Obviously a defensive timeout could be called based on a look or a formation, but typically, I would expect to see an offensive timeout and the situation sets up for Georgia to need to use one first. Both teams do like to defer when it comes to the first possession, so we don’t really have an edge in that regard.
Highest Scoring Half: First Half -125 (BetOnline)
The familiarity between these two teams is going to be an angle that you will hear about, read about, and get tired of hearing about and reading about right up until game time. It is in the interest of both teams to throw some wrinkles into the first half.
Something that really stood out about the Rose Bowl was how adept Kirby Smart and Mel Tucker proved to be about making defensive adjustments. Say what you want about Lincoln Riley’s play calling, and it was bad in the second half, but Oklahoma had less success on first and second down in the second half. Once they weren’t having success with what worked early on, they panicked. Georgia gave up 375 yards in the first half and about 150 in the second half. I would expect a similar set of adjustments to Alabama’s offense in this game.
Furthermore, I would expect Jim Chaney to throw a lot of different looks at Alabama to try and get a lead in the first half. Perhaps those carry over into the second half, but as the seconds tick away, the margin for error decreases, so it would be in the interest of both teams to do what they do best. That’s what both defenses will have planned for. My guess is that the first half is a little bit more wide open than people expect, but that things tighten up in the second half.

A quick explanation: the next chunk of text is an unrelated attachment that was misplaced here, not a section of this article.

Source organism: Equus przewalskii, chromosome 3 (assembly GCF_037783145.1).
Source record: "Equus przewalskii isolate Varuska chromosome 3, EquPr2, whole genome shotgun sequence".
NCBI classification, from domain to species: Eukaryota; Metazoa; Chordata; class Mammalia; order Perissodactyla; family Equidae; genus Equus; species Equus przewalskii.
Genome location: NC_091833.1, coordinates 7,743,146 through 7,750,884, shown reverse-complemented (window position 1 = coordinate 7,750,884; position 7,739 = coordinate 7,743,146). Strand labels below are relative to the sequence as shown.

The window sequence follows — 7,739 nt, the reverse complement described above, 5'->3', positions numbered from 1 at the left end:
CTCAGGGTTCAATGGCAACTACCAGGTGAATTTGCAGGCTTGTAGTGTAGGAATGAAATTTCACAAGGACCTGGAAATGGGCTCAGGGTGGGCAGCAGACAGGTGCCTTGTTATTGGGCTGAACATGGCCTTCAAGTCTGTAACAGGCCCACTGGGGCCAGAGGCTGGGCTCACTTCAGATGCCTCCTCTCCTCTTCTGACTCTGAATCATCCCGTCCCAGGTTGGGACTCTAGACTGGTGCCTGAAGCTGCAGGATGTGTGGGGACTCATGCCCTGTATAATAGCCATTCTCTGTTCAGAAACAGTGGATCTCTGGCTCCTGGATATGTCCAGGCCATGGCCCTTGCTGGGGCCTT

Offense scores all TDs: Yes -190 (5Dimes)
This prop is also offered at BetOnline, but it is labeled as “Will there be a defensive or special teams touchdown” and No is listed at -220. Notice, different wording, and two different prices between the two books. As far as turnovers go, Georgia only committed 14 and Alabama only committed nine. Only LSU committed fewer with eight. These two teams are littered with three-star and up players on coverage teams for kickoffs and punts. It’s hard to see a D/ST touchdown out of this game.
Again, be sure that you shop around. Same prop, different wording, 30 cents less juice at 5Dimes. Those things are important.
Will there be a safety? No -1475 (5Dimes)
This tastes chalkier than an antacid tablet, but this is the right bet to make. Not everybody has a big amount of money to lay a -1475 price tag, but it is the right side. At -1475, this bet implies that there is a 93.65 percent chance that this game goes off without a safety. By my count, there were 49 safeties in college football overall this season. The chances of getting one here is miniscule. Of course, we’ve seen that prop hit in the Super Bowl recently, along with some of the other long shots, but I doubt we get one here. While I don’t expect too many to actually play it, the return on this prop at +800 for Yes is a –EV bet that is nowhere near reasonable odds. This is mostly a cautionary tale not to fall for that trap.